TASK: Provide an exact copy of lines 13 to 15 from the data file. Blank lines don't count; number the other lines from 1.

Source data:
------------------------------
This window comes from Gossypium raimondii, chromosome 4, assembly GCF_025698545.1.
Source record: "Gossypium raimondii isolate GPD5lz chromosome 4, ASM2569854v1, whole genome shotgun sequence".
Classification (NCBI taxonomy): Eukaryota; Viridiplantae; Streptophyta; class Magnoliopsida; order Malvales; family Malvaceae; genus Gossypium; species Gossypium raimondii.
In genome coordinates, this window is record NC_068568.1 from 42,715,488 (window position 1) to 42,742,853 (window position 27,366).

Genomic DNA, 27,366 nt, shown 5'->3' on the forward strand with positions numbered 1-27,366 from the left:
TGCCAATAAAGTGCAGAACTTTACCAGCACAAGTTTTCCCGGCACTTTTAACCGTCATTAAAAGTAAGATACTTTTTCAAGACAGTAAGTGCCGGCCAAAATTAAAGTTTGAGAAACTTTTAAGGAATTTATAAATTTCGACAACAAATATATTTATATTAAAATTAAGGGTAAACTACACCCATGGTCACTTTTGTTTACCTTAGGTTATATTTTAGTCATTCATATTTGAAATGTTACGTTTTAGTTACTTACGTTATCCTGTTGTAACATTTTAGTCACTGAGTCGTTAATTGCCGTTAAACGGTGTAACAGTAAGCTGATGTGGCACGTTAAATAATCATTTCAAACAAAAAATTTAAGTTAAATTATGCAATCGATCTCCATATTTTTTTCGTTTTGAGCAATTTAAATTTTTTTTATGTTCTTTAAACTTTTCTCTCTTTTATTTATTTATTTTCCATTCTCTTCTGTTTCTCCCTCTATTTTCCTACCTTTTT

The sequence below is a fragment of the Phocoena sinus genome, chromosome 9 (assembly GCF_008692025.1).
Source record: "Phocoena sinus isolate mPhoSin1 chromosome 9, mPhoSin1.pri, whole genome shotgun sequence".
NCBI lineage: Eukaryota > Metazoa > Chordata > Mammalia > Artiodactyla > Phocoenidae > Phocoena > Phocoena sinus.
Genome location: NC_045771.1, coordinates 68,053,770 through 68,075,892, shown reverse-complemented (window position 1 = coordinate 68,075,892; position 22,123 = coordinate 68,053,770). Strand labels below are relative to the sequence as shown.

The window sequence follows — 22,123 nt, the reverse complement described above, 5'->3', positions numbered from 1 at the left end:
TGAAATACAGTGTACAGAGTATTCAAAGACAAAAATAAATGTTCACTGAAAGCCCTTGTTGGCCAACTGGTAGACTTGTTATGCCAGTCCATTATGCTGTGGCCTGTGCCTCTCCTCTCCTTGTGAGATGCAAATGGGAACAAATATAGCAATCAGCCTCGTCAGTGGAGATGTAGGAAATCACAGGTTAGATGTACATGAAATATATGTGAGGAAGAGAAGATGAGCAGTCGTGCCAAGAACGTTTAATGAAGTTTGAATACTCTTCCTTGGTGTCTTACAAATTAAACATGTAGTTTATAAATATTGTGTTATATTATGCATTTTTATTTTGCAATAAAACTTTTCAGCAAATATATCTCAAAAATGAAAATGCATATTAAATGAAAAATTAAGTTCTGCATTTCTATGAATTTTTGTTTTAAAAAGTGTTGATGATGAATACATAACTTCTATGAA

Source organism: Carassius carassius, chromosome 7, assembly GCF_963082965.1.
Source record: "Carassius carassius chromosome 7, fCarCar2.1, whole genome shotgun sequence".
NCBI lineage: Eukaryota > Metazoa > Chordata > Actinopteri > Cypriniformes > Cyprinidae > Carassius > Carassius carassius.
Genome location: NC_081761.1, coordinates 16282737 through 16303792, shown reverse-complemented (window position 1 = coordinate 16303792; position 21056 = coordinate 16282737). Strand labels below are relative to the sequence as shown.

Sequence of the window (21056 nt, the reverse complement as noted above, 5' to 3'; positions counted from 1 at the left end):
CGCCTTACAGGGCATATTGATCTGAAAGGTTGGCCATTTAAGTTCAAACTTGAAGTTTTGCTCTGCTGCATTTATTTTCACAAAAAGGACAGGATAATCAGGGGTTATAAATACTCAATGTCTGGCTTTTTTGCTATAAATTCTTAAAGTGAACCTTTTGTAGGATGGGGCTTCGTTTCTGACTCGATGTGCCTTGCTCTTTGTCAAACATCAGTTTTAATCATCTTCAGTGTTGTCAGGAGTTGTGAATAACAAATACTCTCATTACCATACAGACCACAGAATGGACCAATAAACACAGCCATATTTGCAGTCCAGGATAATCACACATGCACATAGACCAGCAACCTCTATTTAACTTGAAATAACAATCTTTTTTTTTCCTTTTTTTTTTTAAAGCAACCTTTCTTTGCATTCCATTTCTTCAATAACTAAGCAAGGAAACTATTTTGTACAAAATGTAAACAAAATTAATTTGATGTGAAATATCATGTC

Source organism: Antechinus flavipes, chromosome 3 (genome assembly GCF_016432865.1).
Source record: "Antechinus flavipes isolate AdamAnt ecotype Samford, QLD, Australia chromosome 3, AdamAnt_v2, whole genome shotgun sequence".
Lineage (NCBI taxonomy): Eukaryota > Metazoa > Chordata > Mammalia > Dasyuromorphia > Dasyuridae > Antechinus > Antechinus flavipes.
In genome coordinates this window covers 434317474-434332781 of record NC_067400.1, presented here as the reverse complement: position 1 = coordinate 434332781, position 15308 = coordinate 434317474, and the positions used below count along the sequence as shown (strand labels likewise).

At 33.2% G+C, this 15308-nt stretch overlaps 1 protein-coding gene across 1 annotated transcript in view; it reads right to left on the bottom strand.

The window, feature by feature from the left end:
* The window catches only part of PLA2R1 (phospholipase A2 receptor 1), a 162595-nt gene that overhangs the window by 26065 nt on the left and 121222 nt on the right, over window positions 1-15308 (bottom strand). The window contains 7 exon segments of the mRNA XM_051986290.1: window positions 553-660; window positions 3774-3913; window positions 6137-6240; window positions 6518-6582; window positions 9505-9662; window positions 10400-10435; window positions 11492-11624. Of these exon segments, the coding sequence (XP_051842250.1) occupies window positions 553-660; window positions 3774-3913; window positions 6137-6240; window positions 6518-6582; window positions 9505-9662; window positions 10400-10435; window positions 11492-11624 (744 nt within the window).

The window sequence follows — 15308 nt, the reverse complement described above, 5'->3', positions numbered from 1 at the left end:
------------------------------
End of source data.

Source organism: Carassius carassius, chromosome 7, assembly GCF_963082965.1.
Source record: "Carassius carassius chromosome 7, fCarCar2.1, whole genome shotgun sequence".
NCBI lineage: Eukaryota > Metazoa > Chordata > Actinopteri > Cypriniformes > Cyprinidae > Carassius > Carassius carassius.